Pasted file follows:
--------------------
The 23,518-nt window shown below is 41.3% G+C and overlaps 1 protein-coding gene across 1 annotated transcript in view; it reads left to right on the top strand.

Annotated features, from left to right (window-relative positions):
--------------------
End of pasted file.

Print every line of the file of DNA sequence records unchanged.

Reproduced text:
The 23,518-nt window shown below is 41.3% G+C and overlaps 1 protein-coding gene across 1 annotated transcript in view; it reads left to right on the top strand.

Annotated features, from left to right (window-relative positions):